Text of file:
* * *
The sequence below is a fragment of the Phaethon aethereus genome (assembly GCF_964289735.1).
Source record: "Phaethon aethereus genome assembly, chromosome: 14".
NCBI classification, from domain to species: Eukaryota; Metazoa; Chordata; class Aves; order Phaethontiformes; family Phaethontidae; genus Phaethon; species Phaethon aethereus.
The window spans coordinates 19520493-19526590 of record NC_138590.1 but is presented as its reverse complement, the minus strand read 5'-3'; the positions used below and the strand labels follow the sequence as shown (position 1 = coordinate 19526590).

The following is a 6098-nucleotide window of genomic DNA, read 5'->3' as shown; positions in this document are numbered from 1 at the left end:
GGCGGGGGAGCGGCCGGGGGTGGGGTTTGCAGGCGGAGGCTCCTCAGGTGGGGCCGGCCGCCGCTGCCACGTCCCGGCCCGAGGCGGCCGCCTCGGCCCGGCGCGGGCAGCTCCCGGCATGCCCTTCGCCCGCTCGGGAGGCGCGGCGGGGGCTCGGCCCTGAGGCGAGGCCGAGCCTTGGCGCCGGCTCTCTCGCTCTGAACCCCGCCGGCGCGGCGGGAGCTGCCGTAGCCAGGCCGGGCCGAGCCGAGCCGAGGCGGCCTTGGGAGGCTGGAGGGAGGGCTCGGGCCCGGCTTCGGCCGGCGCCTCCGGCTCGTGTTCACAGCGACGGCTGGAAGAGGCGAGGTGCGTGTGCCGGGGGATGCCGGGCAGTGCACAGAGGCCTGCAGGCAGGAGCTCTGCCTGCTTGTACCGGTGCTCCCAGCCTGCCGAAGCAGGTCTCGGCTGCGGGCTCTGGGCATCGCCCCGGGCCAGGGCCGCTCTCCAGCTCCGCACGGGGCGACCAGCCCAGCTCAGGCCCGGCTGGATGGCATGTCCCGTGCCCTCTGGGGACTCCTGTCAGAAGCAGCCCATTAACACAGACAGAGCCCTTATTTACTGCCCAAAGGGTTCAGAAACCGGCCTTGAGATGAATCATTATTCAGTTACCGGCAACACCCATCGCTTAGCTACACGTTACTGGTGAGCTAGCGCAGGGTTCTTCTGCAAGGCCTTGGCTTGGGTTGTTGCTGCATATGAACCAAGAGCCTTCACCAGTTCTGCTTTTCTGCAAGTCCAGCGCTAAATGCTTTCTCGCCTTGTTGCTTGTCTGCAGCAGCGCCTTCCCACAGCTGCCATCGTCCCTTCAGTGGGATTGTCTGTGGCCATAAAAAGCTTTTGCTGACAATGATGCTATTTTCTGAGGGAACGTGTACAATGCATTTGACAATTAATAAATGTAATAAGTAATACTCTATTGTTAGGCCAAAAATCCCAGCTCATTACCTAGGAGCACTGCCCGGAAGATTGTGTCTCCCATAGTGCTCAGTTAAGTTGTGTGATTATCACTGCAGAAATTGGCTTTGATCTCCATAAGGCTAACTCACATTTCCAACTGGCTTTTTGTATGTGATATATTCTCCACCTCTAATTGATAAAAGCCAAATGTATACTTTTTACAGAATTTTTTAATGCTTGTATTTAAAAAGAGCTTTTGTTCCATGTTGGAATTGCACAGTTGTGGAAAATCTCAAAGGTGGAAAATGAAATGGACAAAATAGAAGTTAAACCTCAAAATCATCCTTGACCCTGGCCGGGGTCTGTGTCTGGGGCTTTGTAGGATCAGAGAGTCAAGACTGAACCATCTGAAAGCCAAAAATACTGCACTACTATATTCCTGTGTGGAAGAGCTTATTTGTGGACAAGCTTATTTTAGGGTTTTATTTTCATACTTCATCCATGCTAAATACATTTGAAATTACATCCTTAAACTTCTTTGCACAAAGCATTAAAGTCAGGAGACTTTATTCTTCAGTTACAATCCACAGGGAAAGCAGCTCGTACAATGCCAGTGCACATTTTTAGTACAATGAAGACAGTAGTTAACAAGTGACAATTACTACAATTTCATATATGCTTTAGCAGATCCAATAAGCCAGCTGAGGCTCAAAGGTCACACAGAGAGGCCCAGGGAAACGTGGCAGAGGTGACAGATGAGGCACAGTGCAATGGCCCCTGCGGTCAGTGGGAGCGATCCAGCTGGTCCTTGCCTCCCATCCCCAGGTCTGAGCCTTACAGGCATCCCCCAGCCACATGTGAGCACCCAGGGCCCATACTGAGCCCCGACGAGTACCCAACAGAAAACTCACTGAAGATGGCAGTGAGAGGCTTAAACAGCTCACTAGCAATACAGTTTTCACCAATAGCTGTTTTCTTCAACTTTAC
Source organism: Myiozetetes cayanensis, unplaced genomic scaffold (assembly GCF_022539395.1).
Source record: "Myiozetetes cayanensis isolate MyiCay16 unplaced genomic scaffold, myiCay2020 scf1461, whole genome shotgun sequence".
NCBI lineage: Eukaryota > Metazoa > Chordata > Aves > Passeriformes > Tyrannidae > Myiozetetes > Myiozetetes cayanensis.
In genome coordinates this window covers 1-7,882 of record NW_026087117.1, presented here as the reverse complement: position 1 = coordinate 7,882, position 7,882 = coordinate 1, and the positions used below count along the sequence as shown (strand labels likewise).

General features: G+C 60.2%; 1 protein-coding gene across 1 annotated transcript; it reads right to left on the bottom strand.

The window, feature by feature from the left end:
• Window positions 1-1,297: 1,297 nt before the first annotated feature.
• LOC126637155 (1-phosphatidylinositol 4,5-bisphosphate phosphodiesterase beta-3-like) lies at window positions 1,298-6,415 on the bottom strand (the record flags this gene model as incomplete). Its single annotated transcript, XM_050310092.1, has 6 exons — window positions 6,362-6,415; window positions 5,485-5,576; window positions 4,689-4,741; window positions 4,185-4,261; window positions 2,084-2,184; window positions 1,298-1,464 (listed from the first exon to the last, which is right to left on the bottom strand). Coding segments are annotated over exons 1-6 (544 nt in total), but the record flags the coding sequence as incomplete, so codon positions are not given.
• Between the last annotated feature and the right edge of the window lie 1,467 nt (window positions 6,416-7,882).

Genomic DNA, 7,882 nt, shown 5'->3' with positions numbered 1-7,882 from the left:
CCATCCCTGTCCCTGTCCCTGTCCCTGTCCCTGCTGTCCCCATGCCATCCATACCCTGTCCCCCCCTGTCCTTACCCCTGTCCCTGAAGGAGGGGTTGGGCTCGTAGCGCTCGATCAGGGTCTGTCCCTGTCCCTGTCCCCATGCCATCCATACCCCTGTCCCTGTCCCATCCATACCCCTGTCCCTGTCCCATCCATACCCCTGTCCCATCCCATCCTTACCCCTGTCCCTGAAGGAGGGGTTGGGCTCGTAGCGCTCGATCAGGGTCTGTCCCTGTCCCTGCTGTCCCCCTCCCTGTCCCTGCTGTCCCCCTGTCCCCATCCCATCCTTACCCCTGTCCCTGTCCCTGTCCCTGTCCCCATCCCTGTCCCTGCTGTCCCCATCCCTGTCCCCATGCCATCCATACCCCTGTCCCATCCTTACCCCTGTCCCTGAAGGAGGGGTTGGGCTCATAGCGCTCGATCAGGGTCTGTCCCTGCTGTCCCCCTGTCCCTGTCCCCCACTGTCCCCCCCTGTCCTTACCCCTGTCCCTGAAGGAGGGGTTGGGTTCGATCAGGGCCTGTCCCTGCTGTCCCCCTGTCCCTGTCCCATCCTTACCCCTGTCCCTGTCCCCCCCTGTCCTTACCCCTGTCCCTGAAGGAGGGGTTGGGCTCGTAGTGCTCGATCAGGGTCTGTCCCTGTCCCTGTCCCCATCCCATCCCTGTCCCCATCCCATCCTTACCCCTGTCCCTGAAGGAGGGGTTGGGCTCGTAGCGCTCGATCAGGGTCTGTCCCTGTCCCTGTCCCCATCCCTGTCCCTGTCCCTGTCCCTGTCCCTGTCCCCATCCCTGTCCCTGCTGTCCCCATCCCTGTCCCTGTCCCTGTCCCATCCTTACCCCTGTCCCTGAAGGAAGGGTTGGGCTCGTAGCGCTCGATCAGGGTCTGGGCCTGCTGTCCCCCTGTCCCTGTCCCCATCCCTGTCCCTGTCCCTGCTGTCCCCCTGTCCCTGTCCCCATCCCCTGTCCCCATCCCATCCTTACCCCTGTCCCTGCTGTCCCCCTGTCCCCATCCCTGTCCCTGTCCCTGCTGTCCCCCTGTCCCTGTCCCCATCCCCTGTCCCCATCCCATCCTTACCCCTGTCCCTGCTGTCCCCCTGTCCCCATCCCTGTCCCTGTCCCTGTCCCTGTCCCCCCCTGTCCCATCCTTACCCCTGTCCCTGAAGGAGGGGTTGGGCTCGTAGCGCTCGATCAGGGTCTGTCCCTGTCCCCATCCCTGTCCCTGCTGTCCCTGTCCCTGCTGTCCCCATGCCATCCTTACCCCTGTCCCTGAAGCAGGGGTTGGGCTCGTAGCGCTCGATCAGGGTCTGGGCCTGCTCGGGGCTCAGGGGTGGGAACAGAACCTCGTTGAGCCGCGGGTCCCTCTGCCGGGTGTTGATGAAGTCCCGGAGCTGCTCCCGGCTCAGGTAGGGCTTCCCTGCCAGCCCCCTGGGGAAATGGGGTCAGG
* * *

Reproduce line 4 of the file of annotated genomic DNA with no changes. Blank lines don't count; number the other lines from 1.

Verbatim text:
The window spans coordinates 19520493-19526590 of record NC_138590.1 but is presented as its reverse complement, the minus strand read 5'-3'; the positions used below and the strand labels follow the sequence as shown (position 1 = coordinate 19526590).